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Growing up where everyone knew everybody

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Growing up where everyone knew everybody

Anita Montiel lives next door to the home she was raised in.


POSTED January 7, 2012 2:11 a.m.

LATHROP – Imagine this. It’s summertime in the valley. The days are oppressively hot. But the nights are cool with a hint of Delta breezes, and the soft Bermuda grass carpeting the spacious back yard conveniently conspire to create an attractive cocoon for a rendezvous with Morpheus right there under the stars.

Arnita Montiel does not have to imagine this scenario. This is not just a figment of her imagination. She lived it.

“We slept outside all summer long. We just had beds out there,” Montiel said with nostalgia, reminiscing her childhood in a bygone era. “You can’t do that anymore. Times have changed so much that you wouldn’t dare do that anymore.”

She was talking about her growing-up years in the small community of Lathrop in the late 1930s and early 1940s and just before World War II.

And even when she was already married to her late husband, Manuel Yepez, sleeping al fresco in their back yard during summer time was the rule rather than the exception – just like it was when she was a little child. After living for six years on Gold Street in Manteca, she and her husband bought the “little house” that her parents owned next door to where they lived on Seventh Street, right across the street from the railroad where her father was employed. The little house also had a spacious back yard where they camped out at night during the hot summer nights.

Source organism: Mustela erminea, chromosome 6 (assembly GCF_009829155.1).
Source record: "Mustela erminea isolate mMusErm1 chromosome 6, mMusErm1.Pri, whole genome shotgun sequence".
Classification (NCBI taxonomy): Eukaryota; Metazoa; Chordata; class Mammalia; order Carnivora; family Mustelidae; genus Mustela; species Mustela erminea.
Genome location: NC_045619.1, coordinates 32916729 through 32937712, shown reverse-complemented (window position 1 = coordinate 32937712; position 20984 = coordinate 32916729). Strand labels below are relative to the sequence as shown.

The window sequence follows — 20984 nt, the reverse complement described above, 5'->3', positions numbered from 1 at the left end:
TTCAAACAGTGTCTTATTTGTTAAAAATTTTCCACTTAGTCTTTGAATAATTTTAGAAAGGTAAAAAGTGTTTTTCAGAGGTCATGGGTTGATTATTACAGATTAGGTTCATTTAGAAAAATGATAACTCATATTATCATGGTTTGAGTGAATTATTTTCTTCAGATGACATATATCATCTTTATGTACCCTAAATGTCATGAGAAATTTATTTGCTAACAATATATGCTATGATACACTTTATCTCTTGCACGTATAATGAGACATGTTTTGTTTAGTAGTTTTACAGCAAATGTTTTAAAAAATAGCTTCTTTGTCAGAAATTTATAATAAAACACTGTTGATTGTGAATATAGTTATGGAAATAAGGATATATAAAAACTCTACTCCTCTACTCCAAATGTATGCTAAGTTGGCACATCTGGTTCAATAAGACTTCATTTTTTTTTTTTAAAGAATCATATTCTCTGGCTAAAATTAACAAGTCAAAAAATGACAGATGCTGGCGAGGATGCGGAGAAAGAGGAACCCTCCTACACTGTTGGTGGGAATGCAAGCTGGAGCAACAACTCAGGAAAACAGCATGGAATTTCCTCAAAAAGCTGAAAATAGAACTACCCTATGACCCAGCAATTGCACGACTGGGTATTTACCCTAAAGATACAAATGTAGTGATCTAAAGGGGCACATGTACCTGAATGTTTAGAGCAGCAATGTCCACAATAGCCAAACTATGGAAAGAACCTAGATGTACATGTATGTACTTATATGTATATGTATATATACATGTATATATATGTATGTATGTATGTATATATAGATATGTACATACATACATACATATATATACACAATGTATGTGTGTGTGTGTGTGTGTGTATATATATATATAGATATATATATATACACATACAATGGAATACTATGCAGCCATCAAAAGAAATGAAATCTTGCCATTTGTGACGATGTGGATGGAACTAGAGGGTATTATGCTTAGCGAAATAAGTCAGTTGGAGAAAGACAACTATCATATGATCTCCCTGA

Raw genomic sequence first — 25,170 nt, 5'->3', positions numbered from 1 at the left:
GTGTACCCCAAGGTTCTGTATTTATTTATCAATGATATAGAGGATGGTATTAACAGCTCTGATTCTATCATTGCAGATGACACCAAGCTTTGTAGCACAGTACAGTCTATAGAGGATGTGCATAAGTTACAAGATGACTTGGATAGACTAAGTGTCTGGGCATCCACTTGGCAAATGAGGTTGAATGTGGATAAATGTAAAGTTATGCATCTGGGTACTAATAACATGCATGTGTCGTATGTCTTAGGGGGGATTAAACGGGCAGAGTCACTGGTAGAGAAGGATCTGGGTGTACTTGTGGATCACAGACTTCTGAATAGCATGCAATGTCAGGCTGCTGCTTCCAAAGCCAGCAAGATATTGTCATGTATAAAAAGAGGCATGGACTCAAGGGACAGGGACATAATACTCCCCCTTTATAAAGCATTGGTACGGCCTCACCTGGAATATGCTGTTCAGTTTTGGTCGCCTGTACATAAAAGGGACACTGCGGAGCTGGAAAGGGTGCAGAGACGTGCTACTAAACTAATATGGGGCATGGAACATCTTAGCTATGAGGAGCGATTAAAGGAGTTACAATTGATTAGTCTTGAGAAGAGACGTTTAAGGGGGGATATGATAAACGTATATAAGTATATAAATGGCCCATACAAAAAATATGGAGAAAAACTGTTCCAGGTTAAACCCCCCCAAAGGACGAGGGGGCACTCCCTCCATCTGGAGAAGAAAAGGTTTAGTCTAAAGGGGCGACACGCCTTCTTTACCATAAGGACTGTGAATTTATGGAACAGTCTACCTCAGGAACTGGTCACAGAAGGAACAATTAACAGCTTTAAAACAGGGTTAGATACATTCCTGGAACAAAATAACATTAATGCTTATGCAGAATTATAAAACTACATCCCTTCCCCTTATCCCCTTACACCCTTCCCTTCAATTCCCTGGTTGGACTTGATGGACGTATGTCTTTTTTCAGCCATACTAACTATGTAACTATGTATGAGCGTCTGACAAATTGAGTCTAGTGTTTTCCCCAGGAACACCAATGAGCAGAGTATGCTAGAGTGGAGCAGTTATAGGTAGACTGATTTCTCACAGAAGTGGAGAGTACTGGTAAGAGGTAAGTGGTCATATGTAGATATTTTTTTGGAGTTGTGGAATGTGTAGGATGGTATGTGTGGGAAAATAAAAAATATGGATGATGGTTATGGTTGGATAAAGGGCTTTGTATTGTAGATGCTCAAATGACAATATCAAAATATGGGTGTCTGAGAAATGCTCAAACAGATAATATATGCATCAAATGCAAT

“We had a refrigerator and TV out there and slept out there at summer time,” said Montiel who still lives, with husband Jim, in the same compound that her family had called home for decades. Her daughter also lives in another house built on the property.

“You could go to bed at night and not worry about locking your windows” in those days, she added.

Montiel, who worked at Tracy Defense Depot for 27 years before she retired, shared other “best memories” growing up in Lathrop.

Hot water bottles from everyone in town helps save preemie baby

“Mama said that I was a preemie,” recalled Montiel, one of Lathrop’s busiest volunteers, along with husband Jim.

“So daddy went over to get Dr. Hidy (in Manteca) and he delivered me. In those days, everybody was born at home. Then daddy went around Lathrop gathering all the hot water bottles from people and Dr. Hidy made me an incubator. Mama said he came several times a day, and at night, to change me and take care of me. I weighed about 3 lbs. Isn’t that something?” Montiel said with awe in her voice.

Her father managed to collect hot water bottles from practically everybody who owned one at the time because, as she explained it, “Lathrop was such a small town you knew everybody.”

In fact, she said, “half the town was related to us.” Among her relatives is former Manteca mayor Carlon Perry who grew up in Lathrop.

Montiel recalled that Dr. Hidy’s medical office was located two blocks from Manteca High on a street corner, but can’t remember the cross street. After he retired, a heart specialist whose name Montiel recalled phonetically as Dr. VanderGroban, took over Dr. Hidy’s office.